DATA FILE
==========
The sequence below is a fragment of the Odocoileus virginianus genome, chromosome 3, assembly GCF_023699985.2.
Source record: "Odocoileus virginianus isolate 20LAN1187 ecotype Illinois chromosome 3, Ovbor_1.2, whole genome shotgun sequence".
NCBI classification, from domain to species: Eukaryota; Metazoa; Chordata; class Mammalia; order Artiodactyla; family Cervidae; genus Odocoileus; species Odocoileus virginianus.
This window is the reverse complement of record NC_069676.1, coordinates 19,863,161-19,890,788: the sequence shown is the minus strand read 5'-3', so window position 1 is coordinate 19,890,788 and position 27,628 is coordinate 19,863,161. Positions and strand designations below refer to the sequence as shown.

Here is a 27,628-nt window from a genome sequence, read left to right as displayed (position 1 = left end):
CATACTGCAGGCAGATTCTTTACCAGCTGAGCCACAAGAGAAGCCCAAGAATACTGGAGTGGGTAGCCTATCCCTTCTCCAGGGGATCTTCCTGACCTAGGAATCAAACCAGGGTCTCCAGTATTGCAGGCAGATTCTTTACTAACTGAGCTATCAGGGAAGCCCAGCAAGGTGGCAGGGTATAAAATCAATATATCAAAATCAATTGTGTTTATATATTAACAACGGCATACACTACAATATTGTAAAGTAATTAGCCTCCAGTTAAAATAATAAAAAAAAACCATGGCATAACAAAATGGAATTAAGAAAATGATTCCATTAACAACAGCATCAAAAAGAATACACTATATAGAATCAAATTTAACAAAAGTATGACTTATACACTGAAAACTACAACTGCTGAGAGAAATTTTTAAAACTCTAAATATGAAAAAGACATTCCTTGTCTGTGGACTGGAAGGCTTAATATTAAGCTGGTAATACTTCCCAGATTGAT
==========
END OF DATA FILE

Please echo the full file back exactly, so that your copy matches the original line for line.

The sequence below is a fragment of the Odocoileus virginianus genome, chromosome 3, assembly GCF_023699985.2.
Source record: "Odocoileus virginianus isolate 20LAN1187 ecotype Illinois chromosome 3, Ovbor_1.2, whole genome shotgun sequence".
NCBI classification, from domain to species: Eukaryota; Metazoa; Chordata; class Mammalia; order Artiodactyla; family Cervidae; genus Odocoileus; species Odocoileus virginianus.
This window is the reverse complement of record NC_069676.1, coordinates 19,863,161-19,890,788: the sequence shown is the minus strand read 5'-3', so window position 1 is coordinate 19,890,788 and position 27,628 is coordinate 19,863,161. Positions and strand designations below refer to the sequence as shown.

Here is a 27,628-nt window from a genome sequence, read left to right as displayed (position 1 = left end):
CATACTGCAGGCAGATTCTTTACCAGCTGAGCCACAAGAGAAGCCCAAGAATACTGGAGTGGGTAGCCTATCCCTTCTCCAGGGGATCTTCCTGACCTAGGAATCAAACCAGGGTCTCCAGTATTGCAGGCAGATTCTTTACTAACTGAGCTATCAGGGAAGCCCAGCAAGGTGGCAGGGTATAAAATCAATATATCAAAATCAATTGTGTTTATATATTAACAACGGCATACACTACAATATTGTAAAGTAATTAGCCTCCAGTTAAAATAATAAAAAAAAACCATGGCATAACAAAATGGAATTAAGAAAATGATTCCATTAACAACAGCATCAAAAAGAATACACTATATAGAATCAAATTTAACAAAAGTATGACTTATACACTGAAAACTACAACTGCTGAGAGAAATTTTTAAAACTCTAAATATGAAAAAGACATTCCTTGTCTGTGGACTGGAAGGCTTAATATTAAGCTGGTAATACTTCCCAGATTGAT